The pews at Trinity are frequently a point of interest noted by guests and tourists, specifically the fact that they have doors and are numbered. An explanation is in order.

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When the church was built it had no heat, so box pews with doors served the very practical purpose of cutting down on drafts while also helping to retain body heat and the heat from foot warmers that members carried from their homes. During the early colonial days they also served to keep stray animals out of the pews, which sometimes occurred during the summer since the church was on the outskirts of the city.


“Constantine’s Conversion”, by Peter Paul Rubens

The numbers on the pew doors go back to the days of pew rentals, and that story is a little more involved: During most of Christian history since the conversion of Constantine in 312 A.D., churches were supported by taxes, land rents, and benefices. Freewill offerings were commonly deemed to be “alms” for helping the poor, not contributions for the basic costs of the institution. These arrangements changed with the French Revolution and the Napoleonic era, when most church lands in Europe were confiscated and clergy came to be supported by stipends from government.

The American colonies started with the European system, but in the years 1750 to 1791, government tax support of Protestant congregations dwindled as ecclesiastical dissent spread. By the time of the First Amendment to the Constitution in 1791, most congregations had disconnected themselves from any state financial support. The new method of church finances became pew rentals, and this slowly spread throughout the Protestant churches. Under this system, wealthy parishioners chose the best pews, which were typically at the front of the church, and sometimes rented extra ones for the poor to use. The number on the door therefore identified your rented space. By the time of the Civil War, pew rentals were the standard method of financing.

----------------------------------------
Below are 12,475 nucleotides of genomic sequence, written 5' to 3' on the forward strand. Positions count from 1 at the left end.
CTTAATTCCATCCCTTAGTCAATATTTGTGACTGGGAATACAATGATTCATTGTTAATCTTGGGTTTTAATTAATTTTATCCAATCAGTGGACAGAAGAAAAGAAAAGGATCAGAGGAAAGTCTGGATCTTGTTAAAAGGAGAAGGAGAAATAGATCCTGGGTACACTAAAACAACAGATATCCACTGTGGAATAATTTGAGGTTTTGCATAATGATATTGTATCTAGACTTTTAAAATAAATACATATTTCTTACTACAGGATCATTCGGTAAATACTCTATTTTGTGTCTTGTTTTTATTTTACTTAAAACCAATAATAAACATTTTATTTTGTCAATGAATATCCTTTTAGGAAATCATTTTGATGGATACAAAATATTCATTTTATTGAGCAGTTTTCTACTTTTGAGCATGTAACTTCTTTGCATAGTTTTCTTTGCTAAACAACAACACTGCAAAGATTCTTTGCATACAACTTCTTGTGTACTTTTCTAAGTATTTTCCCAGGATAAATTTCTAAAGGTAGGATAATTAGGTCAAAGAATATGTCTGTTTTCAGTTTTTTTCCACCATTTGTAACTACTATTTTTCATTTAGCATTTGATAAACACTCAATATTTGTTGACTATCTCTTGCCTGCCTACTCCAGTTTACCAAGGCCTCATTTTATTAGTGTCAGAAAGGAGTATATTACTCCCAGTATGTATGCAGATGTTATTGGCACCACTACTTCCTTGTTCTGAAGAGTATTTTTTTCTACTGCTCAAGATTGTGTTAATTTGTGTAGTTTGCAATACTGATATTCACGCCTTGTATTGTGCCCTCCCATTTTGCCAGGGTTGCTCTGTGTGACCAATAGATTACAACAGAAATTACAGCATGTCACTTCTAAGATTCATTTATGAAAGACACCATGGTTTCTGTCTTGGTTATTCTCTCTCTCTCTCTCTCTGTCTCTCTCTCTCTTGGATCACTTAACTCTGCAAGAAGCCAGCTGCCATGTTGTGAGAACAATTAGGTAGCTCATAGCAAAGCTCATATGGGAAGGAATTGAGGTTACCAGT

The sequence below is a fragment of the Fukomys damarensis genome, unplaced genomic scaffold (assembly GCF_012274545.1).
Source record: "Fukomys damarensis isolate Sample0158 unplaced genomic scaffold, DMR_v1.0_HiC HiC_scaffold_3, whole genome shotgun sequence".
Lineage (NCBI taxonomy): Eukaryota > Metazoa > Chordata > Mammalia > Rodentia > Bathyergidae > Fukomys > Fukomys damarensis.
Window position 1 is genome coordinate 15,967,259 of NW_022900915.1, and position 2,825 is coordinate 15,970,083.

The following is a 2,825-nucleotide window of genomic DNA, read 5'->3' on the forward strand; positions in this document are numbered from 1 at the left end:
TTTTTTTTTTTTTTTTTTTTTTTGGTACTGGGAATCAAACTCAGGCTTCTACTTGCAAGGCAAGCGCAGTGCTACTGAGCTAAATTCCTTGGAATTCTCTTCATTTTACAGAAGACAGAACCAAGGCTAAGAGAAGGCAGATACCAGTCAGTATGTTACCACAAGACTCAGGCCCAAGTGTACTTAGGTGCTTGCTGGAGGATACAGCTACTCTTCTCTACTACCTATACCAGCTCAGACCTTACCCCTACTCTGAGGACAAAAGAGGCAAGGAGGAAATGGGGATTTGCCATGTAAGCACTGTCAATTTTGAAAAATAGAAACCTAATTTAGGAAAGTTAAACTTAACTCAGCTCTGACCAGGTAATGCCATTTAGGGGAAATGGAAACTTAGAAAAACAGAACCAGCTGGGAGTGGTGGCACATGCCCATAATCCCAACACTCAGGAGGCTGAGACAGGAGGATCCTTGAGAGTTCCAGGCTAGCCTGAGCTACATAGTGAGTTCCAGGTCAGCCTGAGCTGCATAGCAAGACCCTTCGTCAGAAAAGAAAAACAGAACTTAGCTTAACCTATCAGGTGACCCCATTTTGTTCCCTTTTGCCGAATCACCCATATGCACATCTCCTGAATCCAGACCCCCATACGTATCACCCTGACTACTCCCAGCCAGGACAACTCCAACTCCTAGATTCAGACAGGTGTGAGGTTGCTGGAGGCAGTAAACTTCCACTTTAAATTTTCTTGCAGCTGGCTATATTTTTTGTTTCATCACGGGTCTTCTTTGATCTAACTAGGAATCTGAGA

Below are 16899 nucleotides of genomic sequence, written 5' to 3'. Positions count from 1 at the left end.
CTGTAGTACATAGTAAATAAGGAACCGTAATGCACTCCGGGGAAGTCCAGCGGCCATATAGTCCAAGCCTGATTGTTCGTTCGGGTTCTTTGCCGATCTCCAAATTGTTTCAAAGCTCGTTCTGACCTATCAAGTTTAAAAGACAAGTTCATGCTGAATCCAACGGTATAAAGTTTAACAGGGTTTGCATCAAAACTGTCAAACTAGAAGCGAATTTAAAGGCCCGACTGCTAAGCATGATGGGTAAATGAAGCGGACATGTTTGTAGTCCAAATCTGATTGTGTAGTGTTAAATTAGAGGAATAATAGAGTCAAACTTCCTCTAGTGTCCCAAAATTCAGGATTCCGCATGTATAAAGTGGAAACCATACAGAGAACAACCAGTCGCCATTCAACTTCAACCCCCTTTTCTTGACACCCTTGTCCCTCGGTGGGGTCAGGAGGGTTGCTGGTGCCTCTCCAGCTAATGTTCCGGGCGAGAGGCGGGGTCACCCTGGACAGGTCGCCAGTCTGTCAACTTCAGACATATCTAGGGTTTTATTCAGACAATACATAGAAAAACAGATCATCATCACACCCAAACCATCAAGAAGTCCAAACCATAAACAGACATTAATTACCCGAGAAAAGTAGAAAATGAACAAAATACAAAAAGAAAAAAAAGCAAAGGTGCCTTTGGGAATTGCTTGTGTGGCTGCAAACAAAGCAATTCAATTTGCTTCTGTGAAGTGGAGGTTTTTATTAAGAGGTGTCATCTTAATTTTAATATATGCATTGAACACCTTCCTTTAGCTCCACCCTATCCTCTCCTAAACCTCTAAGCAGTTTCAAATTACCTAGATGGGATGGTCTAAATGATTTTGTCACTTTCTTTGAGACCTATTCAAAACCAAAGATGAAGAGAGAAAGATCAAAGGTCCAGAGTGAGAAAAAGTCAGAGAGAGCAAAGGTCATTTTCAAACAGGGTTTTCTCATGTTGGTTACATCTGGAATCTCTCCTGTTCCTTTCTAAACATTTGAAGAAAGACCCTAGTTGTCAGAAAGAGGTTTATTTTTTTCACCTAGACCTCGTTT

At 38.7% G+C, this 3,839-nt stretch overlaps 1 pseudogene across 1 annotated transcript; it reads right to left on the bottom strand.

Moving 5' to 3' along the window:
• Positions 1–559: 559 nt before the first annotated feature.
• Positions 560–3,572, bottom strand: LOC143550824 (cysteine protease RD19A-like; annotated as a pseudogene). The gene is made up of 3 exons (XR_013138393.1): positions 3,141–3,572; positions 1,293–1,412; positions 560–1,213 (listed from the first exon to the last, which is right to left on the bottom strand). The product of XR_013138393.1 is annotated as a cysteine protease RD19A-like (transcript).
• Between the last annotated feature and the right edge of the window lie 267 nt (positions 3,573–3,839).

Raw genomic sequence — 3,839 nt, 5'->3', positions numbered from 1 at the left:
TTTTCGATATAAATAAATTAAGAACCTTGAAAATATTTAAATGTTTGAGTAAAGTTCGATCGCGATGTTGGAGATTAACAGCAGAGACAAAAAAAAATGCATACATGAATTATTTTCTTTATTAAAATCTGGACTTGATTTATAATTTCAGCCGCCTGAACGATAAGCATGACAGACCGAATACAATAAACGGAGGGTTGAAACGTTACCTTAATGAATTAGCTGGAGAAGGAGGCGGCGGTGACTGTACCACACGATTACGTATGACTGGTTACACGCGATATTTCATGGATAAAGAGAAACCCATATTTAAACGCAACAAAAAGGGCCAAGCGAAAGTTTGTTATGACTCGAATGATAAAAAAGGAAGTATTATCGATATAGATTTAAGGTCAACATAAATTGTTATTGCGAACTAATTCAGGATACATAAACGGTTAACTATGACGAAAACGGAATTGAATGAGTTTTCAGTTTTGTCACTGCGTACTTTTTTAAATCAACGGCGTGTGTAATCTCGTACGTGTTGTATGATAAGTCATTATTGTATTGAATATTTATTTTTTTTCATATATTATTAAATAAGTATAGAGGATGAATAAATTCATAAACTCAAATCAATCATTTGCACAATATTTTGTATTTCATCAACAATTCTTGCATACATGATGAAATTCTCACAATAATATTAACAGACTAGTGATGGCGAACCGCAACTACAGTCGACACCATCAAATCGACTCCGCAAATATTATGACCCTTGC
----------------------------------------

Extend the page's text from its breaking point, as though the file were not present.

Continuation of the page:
Civil War-era pew rental receipt from St. Mary’s Church, Alexandria, VA (1861)

Opponents of pew rentals sought better ways of financing congregations, ways that they hoped would reduce class distinctions. Some churches began advertising “all pews free”. Gradually pew rentals were abandoned in favor of weekly offerings and pledge drives. By the 1920s, pew rentals were generally abandoned in Protestant churches. Trinity was one of the last churches in the area to abolish pew rentals, having done so in the 1940s.

It should be noted that in recent decades mainline denominations have seen a decline in giving as a percentage of parishioner’s income. There is bottom line inevitability to finances because churches need contributions to continue. An inadequate income limits church programs as well as property maintenance.

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Lloyd E. Bull, Property Committee Chairperson   

Some of the material in this column was taken from the book, Plain Talk about Churches and Money.